- “What would I say if a friend vocalised a thought like this”? :
Imagine a friend speaking to you about themselves spiralling into thought loops – what would you say to help them see their thoughts objectively? How would you be there for them? Be your own “friend”, take some time to be there for yourself and your thoughts, much like you would be for a friend.
- Mindfulness-based mediation using the HUMP acronym for thoughts – Harmless, Useless, Meaningless, Purposeless:
Thoughts have no power over us unless acted upon. Since cognitive distortions stem from thoughts, they too, hold no reins over us until we allow them to. Reinforcing to yourself the message that thoughts are harmless, useless, meaningless, and passing unless acted upon, while performing short meditation or Guided Imagery exercises can help immensely in preventing negative thoughts from translating into action or behaviour. Guided imagery as a technique helps the client to create mental images of places, and situations to evoke the feeling of relaxation. The principle of Guided Imagery is based on the mind-body association and is proven to be one of the most effective measures to attain calmness and relaxation in our moments of anxiety.
- Ns of cognitive distortions – Notice, Name, and do Nothing:
When encountering a cognitive distortion, it is useful to be able to notice that it is unlike other thoughts – it carries a sense of unease and anxiety, and has a tendency to spiral and branch out into several negative automatic thoughts. Noticing a thought and identifying it as a cognitive distortion allows us to step back from it and let it pass, instead of acting upon it.
Break Out of the “Thought Prison”, Once and For All!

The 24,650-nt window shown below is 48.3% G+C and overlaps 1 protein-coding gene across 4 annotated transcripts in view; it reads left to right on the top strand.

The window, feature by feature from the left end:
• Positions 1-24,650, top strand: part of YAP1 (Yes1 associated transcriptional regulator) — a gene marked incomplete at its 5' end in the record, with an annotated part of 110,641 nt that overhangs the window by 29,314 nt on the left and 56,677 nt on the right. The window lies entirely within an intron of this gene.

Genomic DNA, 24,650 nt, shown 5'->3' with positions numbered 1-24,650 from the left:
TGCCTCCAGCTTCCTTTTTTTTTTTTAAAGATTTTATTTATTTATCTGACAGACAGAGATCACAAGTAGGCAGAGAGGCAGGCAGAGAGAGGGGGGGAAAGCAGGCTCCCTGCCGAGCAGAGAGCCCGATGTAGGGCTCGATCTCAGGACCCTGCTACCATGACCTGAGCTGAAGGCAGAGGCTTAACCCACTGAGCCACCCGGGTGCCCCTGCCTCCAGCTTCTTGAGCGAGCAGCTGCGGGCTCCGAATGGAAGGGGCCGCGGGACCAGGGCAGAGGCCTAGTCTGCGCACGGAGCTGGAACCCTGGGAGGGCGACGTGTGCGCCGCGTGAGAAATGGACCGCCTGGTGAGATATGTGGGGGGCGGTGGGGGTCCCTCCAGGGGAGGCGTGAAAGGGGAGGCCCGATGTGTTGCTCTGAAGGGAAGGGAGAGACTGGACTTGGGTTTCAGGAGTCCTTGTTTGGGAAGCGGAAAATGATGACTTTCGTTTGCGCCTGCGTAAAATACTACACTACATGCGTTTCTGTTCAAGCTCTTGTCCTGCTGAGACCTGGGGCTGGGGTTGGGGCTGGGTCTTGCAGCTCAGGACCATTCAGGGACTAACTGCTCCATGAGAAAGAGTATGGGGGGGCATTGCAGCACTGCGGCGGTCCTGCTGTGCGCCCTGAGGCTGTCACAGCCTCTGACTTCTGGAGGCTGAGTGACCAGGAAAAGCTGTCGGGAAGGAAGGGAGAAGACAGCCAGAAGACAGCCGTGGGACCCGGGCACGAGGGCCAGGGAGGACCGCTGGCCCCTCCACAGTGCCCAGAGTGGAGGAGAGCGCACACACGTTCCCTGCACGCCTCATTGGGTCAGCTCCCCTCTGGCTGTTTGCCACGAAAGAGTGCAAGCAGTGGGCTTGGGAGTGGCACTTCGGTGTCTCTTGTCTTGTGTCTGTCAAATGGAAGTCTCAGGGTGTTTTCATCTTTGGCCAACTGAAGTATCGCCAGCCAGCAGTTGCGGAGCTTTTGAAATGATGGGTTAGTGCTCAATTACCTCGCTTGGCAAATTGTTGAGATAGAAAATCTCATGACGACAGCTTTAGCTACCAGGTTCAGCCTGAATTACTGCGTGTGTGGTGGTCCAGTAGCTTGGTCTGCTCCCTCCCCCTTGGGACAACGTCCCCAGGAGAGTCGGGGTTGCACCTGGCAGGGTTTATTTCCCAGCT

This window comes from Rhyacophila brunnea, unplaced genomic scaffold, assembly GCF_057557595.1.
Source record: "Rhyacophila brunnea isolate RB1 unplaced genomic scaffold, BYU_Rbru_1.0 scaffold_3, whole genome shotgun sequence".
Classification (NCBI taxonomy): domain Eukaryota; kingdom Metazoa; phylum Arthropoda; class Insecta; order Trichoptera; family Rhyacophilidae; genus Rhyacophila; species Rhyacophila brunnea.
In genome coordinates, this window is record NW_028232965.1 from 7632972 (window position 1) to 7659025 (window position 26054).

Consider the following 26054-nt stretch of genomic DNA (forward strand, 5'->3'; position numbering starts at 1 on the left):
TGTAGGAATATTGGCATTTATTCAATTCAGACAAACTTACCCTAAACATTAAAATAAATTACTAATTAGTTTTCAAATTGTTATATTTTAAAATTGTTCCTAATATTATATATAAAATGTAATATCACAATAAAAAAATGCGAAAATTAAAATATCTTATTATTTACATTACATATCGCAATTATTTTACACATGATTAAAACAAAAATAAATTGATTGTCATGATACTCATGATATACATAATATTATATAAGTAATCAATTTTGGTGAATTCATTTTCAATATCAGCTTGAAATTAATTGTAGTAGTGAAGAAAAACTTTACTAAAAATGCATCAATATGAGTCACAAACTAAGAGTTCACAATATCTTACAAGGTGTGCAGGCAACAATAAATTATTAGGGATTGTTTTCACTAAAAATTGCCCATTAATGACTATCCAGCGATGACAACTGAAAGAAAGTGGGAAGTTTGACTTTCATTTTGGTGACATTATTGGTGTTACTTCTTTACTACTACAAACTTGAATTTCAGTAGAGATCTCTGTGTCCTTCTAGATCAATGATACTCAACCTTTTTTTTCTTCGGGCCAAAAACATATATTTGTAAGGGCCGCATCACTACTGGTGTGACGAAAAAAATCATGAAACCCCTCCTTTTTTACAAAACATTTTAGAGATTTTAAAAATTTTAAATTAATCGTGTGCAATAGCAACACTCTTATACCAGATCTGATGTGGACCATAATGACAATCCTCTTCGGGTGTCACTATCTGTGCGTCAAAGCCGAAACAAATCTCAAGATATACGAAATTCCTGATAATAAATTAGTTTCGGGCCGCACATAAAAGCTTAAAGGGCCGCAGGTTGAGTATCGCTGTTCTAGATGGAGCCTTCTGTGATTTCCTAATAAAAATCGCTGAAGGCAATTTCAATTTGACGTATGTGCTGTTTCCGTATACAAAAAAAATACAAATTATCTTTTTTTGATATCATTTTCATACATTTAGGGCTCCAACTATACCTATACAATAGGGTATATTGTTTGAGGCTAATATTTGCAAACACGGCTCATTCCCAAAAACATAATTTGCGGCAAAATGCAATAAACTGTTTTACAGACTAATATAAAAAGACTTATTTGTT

Cognitive distortions and negative thought spirals can be very distressing and are often succeeded immediately by burnout or long periods of feeling overwhelmed. Going through such thought spirals which lead to unease and distress all alone can be very daunting and difficult to deal with. If you find yourself feeling trapped, overwhelmed, and/or fatigued, reach out to “Swaasthi” helpline by iCALL, via telephone and/or email. A team of professionally qualified counsellors will be happy to provide you with an empathetic, accepting, and non-judgemental space for you to freely express your concerns and share your thoughts. Team Swaasthi can be reached at +91 9152987824 and firstname.lastname@example.org between 10 am and 6pm from Monday to Saturday.
Beck, A.T. Thinking and Depression: I. Idiosyncratic Content and Cognitive Distortions. Arch Gen Psychiatry. 1972.9(4). pp 324–333. doi:10.1001/archpsyc.1963.01720160014002
Carbon, Claus-Christian & Albrecht, Sabine. (2012). Bartlett’s schema theory: The unreplicated “portrait d’homme” series from 1932. Quarterly journal of experimental psychology (2006). 65. 2258-70. 10.1080/17470218.2012.696121.
Grover S, Sahoo S, Bhalla A, Avasthi A. Psychological problems and burnout among medical professionals of a tertiary care hospital of North India: A cross-sectional study. Indian J Psychiatry 2018. 60. Pp 175-88
Plotnik, R. & Kouyoumdjian, H. (2011). Introduction to Psychology. Wadsworth Cengage Learning. (9th ed.). ISBN-13: 978-0-495-81281-4 ISBN-10: 0-495-81281-1